Writers are constantly warned to avoid clichés. This short story is a spoof, deliberately packed with twisted clichés used in unique and literal ways to move the plot forward, a parody on the trite, but always popular themes of vampires and time travel.
No Blood From a Turnip
Count Galilea wrapped his cloak about his shoulders, reveling in the storm-tossed night. With the stealth of a panther, he moved to a waiting limousine, sleek and long as a black serpent glistening in the rain. Lightning flashed with wild abandon, thunder crashed like a death symphony’s cymbals and rain swept by in wind-driven torrents
This should have been a night to howl, but instead of his habitual glee at such a tempest, the count’s brow furrowed in uneven rows like grave markers in a neglected cemetery. Inside the midnight-black interior, a woman waited, the same worried look etched on her features, as cruelly beautiful as the night is long. She wore a scarlet satin gown and a matching velvet cape, quite literally dressed to kill.
“Before I met you, I truly believed our kind had been eradicated from the planet,” she stated in a husky voice filled with dread. Her teeth shone white as milk against full red lips, lush as sun-ripened berries, but the countess had not seen the sun in over a century. Her voracious appetite had been somewhat slaked, restoring momentary color, since she had found her old standby, Slim Pickings, on this night of howling winds and needlepoint rain. She preferred victims with low blood-alcohol content; however, tavern regulars were the only mortals who had dared to brave the weather.
“Slim was drunk as a skunk, as usual,” she muttered, thinking he would never remember the lady in red who had kissed his throat once again under the tavern's dripping eaves.
“Actually, I’ve never seen a drunk skunk,” answered the count. “Slim is always drunk. That shouldn’t bother you, my Lady. You’ve never met a man you didn’t like.”
“I’m still as hungry as a wolf,” she muttered, “And a teeny bit tipsy, too.”
“Look on the bright side, my dear. Abstinence makes the heart grow fonder,” he answered with a sardonic laugh.
“Humph! You used to say an Adam’s apple a day keeps the doctor away. How you’ve changed your tune since the Dracula-caust began. Your bite used to be much worse than your bark.”
Instead of just any port in a storm, the count directed his trusted driver to a hidden laboratory. The limo followed a lonely road cut into looming rock walls on one side and yawning drop-offs on the other. It bounced over a dangerous stretch of pitted and buckled pavement and slowed at the entrance of a rickety bridge. Far below, the storm-swollen waters crashed over jagged rocks glinting like teeth from a mythical monster waiting to gnash any victim unfortunate enough to fall into its gaping jaws.
The pair spoke in desperate voices, keeping the volume as quiet as a mouse, or rather a werewolf morphed into a mouse.
“The Duke and Duchess Dumont were stabbed through the hearts yesterday. Their entire family has been wiped out like stains removed with a bleach pen,” said Countess Galilea, studying her lace-covered fan. “That’s another nail in the coffins for our kind. We’re at the eleventh hour. I fear we’ll soon know first-hand the dreaded ashes-to-ashes and dust-to-dust experience if your plan fails.”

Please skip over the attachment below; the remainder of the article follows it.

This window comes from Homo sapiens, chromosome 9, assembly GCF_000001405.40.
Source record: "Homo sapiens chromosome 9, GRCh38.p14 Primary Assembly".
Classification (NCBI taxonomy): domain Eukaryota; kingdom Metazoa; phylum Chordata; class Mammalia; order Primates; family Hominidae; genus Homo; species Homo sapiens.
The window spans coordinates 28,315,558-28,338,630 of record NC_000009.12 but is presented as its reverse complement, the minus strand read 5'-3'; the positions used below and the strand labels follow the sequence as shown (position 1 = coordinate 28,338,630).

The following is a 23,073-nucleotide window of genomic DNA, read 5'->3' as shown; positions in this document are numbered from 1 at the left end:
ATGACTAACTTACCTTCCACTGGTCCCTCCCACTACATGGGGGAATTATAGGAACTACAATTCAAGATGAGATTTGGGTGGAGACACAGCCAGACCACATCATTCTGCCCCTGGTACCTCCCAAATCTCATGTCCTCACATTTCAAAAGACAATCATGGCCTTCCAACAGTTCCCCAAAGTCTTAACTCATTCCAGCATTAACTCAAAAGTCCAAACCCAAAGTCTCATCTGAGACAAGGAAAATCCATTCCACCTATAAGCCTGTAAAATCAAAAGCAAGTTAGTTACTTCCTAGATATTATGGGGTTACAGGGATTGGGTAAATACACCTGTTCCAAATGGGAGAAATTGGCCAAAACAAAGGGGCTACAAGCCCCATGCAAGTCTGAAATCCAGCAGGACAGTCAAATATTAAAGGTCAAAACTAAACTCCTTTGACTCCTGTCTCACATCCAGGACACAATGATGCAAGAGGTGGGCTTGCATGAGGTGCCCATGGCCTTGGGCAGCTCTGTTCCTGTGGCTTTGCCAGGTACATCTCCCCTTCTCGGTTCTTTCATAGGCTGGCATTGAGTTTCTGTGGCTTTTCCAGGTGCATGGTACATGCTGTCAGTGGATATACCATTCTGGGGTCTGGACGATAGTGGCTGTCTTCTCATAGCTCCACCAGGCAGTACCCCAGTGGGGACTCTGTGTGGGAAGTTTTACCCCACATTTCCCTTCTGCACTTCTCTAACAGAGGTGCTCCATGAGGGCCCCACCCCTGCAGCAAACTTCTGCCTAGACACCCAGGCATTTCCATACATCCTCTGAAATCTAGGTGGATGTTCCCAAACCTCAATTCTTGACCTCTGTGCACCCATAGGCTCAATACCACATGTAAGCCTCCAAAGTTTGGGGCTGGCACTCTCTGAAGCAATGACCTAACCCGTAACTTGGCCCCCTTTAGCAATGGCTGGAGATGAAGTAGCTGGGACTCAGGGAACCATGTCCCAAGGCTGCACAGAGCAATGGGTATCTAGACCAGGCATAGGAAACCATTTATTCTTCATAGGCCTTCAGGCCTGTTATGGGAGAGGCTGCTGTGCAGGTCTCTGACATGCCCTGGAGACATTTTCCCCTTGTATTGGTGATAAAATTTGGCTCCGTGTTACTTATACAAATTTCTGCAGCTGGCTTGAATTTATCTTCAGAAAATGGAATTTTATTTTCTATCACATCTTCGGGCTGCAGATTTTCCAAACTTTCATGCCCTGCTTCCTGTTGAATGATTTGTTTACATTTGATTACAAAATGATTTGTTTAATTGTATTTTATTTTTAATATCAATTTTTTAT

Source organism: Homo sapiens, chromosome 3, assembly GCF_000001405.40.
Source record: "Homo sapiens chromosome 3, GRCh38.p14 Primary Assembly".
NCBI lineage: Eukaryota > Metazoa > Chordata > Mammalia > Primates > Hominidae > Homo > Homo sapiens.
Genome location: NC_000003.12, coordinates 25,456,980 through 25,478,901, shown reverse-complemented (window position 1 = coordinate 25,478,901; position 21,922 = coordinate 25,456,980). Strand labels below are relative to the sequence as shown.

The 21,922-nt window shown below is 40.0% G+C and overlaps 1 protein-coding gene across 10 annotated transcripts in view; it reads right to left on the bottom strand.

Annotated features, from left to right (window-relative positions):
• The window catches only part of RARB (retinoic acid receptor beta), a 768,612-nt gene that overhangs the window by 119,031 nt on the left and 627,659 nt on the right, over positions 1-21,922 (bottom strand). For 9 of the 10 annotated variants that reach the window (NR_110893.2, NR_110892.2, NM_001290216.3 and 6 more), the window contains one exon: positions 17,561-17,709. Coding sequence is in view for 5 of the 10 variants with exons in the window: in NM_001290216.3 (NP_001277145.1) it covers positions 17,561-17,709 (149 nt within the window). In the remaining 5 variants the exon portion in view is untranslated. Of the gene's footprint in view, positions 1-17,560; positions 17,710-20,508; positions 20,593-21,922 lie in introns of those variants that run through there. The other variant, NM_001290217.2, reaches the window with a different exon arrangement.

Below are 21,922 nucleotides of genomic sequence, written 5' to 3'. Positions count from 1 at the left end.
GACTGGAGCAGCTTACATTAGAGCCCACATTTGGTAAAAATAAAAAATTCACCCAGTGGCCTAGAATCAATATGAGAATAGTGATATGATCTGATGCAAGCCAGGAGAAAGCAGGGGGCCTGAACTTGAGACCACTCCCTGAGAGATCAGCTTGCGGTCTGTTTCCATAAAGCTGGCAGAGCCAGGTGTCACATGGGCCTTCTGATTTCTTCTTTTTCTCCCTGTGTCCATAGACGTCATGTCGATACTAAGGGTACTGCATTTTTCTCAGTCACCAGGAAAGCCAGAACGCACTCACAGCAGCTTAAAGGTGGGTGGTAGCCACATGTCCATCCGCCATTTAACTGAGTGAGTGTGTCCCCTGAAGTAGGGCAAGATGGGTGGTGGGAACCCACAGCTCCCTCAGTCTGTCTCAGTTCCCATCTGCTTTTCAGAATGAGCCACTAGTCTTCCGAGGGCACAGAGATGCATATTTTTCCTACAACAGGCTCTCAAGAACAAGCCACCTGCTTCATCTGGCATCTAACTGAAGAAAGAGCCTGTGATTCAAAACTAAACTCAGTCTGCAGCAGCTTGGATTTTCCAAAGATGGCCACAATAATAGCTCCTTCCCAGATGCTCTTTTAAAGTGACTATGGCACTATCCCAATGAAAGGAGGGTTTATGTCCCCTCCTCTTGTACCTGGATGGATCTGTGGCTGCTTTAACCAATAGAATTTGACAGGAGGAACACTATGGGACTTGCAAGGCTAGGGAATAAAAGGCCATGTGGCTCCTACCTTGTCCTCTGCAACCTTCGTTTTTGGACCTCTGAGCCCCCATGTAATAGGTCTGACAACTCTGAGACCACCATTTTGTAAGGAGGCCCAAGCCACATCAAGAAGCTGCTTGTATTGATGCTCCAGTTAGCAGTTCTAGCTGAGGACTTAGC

“Modern technology,” he muttered with a frown. “Their latest sensor devices have equipped them with the means to find vampires and rout us out like termites, unable to escape. We fled Paris in the nick of time only to be discovered in Italy. We managed to get to Barcelona, but here too we have only a matter of days, perhaps hours before all hell breaks loose. Perhaps we’ve jumped from the frying pan into the fire.”
The count glanced behind, relieved to see only the rain-swept road in the night as black as a skeleton’s eye sockets. No headlights followed, piercing the welcome gloom.
The countess shuddered. “I spoke with Natalia from the hotel. She says it’s every man for himself. The entire family of LaBouinne has been destroyed, and she’s been fleeing all over the map. Natalia was planning to go to Louisiana in the U.S., but there is no safe haven there. We haven’t heard from Lestat in months. I fear our contacts in New Orleans have already been deep-sixed.”
“It’s not over till it’s over,” Galilea assured her. “I know our plan will work. I’ve added the last component to the time machine. The computer is running its final calculations at this very moment. That’s one modern technology we can appreciate. We’re cashing in our computer chips tonight, my dear.”
“You’ve been working on that blasted machine for centuries and it hasn’t been successful yet. All in due time, you keep saying. It’s now or never. We’re at the end of our rope.”
“My Lady, don’t flip your coffin lid. The machine will work. You can bet your bottom dollar.”
“My bottom dollar is blood money, borrowed from my victims’ pockets. Certainly, I’m a pain in their necks, but I never drain them completely dry. Unlike the U.S. Congress, I don’t believe in biting the hand that feeds me. Biting the neck, I should say.”
The count tipped his hat in deference to her good judgment. Then he peered out the tinted window. “We have to cross Shift Creek soon, and it could be a raging river in this deluge.